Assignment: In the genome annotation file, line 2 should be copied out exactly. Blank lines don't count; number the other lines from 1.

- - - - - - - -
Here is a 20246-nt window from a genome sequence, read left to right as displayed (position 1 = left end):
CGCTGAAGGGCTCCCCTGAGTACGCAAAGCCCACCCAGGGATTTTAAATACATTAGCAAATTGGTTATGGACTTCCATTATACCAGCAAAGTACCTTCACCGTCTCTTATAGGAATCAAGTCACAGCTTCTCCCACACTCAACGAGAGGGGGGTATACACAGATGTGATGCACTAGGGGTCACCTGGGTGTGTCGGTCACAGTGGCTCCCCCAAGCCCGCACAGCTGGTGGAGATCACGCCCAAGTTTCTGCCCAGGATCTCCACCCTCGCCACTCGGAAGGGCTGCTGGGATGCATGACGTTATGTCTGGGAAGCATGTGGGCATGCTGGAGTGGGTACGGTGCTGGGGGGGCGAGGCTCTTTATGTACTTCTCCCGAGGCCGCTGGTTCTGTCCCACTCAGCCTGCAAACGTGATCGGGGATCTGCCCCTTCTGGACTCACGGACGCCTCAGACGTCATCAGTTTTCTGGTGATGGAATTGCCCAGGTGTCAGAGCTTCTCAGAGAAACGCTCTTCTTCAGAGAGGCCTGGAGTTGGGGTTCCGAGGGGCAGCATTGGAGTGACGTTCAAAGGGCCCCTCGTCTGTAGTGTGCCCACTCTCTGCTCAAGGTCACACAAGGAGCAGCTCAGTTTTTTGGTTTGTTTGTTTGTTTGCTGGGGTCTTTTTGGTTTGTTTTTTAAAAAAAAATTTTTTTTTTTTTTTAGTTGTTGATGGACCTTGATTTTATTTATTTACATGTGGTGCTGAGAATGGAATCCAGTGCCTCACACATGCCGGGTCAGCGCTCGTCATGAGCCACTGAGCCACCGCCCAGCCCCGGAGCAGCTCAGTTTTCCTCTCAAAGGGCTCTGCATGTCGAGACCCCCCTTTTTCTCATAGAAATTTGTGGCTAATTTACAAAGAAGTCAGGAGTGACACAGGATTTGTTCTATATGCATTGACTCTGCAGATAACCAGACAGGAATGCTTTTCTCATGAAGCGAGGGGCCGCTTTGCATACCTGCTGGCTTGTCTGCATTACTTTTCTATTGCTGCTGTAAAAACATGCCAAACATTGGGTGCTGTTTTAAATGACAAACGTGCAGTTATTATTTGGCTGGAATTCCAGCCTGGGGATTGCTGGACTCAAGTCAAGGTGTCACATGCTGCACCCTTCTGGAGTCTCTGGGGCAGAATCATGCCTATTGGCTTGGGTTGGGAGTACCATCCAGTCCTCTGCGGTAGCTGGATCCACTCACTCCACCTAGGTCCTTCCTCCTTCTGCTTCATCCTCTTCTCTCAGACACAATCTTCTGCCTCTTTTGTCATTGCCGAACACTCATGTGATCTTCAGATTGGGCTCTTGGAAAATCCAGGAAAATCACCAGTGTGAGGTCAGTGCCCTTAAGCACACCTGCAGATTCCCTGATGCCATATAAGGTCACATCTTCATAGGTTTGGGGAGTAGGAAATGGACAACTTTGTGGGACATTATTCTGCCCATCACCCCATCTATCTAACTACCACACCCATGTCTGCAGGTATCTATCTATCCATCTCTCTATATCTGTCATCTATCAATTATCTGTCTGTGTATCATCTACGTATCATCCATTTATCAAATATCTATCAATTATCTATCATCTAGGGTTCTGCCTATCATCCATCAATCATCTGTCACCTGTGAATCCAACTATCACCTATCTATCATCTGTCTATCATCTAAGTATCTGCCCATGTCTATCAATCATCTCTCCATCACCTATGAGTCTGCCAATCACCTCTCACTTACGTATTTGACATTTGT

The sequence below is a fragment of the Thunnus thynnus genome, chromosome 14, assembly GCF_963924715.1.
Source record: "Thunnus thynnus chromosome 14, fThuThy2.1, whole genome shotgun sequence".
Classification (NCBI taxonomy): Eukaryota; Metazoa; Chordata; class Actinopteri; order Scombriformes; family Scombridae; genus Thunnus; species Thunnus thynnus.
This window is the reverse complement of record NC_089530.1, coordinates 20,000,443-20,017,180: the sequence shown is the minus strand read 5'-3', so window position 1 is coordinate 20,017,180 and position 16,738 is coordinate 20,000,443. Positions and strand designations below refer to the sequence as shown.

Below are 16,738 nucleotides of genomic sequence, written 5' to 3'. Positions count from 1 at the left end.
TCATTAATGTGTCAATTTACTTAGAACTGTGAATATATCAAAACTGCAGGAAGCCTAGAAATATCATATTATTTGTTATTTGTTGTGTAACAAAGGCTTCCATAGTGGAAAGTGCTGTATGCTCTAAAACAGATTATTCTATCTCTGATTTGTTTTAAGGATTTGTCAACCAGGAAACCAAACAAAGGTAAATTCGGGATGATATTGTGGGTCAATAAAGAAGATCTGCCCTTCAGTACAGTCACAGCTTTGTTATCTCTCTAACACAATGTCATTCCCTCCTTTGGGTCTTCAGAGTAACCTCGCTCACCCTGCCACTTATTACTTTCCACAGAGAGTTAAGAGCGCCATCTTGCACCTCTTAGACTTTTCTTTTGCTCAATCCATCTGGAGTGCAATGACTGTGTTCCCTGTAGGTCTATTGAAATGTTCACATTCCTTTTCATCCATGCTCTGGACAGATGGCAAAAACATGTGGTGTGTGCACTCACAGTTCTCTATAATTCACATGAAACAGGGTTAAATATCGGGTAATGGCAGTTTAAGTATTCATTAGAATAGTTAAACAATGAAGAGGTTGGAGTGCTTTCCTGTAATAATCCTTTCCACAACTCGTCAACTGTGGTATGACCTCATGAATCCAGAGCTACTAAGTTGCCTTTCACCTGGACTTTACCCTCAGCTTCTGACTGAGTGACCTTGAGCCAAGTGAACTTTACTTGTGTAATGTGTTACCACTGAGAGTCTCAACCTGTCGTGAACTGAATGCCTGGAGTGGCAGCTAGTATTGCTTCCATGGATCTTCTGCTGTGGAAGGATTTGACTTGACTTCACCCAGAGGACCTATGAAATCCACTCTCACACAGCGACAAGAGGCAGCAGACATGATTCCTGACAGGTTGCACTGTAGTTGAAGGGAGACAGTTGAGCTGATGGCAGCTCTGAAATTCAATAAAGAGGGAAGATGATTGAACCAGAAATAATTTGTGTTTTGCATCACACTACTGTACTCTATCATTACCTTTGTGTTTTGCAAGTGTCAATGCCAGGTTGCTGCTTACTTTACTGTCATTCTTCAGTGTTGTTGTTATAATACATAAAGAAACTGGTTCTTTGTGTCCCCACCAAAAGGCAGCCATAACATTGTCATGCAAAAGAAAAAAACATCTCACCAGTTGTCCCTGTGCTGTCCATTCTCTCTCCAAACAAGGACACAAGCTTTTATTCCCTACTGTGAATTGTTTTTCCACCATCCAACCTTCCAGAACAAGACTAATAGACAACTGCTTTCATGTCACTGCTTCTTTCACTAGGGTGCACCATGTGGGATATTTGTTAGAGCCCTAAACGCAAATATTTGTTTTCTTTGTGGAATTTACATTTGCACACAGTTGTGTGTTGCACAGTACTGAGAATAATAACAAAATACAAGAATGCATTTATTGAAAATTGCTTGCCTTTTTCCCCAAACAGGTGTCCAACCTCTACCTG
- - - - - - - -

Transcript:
CGCTGAAGGGCTCCCCTGAGTACGCAAAGCCCACCCAGGGATTTTAAATACATTAGCAAATTGGTTATGGACTTCCATTATACCAGCAAAGTACCTTCACCGTCTCTTATAGGAATCAAGTCACAGCTTCTCCCACACTCAACGAGAGGGGGGTATACACAGATGTGATGCACTAGGGGTCACCTGGGTGTGTCGGTCACAGTGGCTCCCCCAAGCCCGCACAGCTGGTGGAGATCACGCCCAAGTTTCTGCCCAGGATCTCCACCCTCGCCACTCGGAAGGGCTGCTGGGATGCATGACGTTATGTCTGGGAAGCATGTGGGCATGCTGGAGTGGGTACGGTGCTGGGGGGGCGAGGCTCTTTATGTACTTCTCCCGAGGCCGCTGGTTCTGTCCCACTCAGCCTGCAAACGTGATCGGGGATCTGCCCCTTCTGGACTCACGGACGCCTCAGACGTCATCAGTTTTCTGGTGATGGAATTGCCCAGGTGTCAGAGCTTCTCAGAGAAACGCTCTTCTTCAGAGAGGCCTGGAGTTGGGGTTCCGAGGGGCAGCATTGGAGTGACGTTCAAAGGGCCCCTCGTCTGTAGTGTGCCCACTCTCTGCTCAAGGTCACACAAGGAGCAGCTCAGTTTTTTGGTTTGTTTGTTTGTTTGCTGGGGTCTTTTTGGTTTGTTTTTTAAAAAAAAATTTTTTTTTTTTTTTAGTTGTTGATGGACCTTGATTTTATTTATTTACATGTGGTGCTGAGAATGGAATCCAGTGCCTCACACATGCCGGGTCAGCGCTCGTCATGAGCCACTGAGCCACCGCCCAGCCCCGGAGCAGCTCAGTTTTCCTCTCAAAGGGCTCTGCATGTCGAGACCCCCCTTTTTCTCATAGAAATTTGTGGCTAATTTACAAAGAAGTCAGGAGTGACACAGGATTTGTTCTATATGCATTGACTCTGCAGATAACCAGACAGGAATGCTTTTCTCATGAAGCGAGGGGCCGCTTTGCATACCTGCTGGCTTGTCTGCATTACTTTTCTATTGCTGCTGTAAAAACATGCCAAACATTGGGTGCTGTTTTAAATGACAAACGTGCAGTTATTATTTGGCTGGAATTCCAGCCTGGGGATTGCTGGACTCAAGTCAAGGTGTCACATGCTGCACCCTTCTGGAGTCTCTGGGGCAGAATCATGCCTATTGGCTTGGGTTGGGAGTACCATCCAGTCCTCTGCGGTAGCTGGATCCACTCACTCCACCTAGGTCCTTCCTCCTTCTGCTTCATCCTCTTCTCTCAGACACAATCTTCTGCCTCTTTTGTCATTGCCGAACACTCATGTGATCTTCAGATTGGGCTCTTGGAAAATCCAGGAAAATCACCAGTGTGAGGTCAGTGCCCTTAAGCACACCTGCAGATTCCCTGATGCCATATAAGGTCACATCTTCATAGGTTTGGGGAGTAGGAAATGGACAACTTTGTGGGACATTATTCTGCCCATCACCCCATCTATCTAACTACCACACCCATGTCTGCAGGTATCTATCTATCCATCTCTCTATATCTGTCATCTATCAATTATCTGTCTGTGTATCATCTACGTATCATCCATTTATCAAATATCTATCAATTATCTATCATCTAGGGTTCTGCCTATCATCCATCAATCATCTGTCACCTGTGAATCCAACTATCACCTATCTATCATCTGTCTATCATCTAAGTATCTGCCCATGTCTATCAATCATCTCTCCATCACCTATGAGTCTGCCAATCACCTCTCACTTACGTATTTGACATTTGT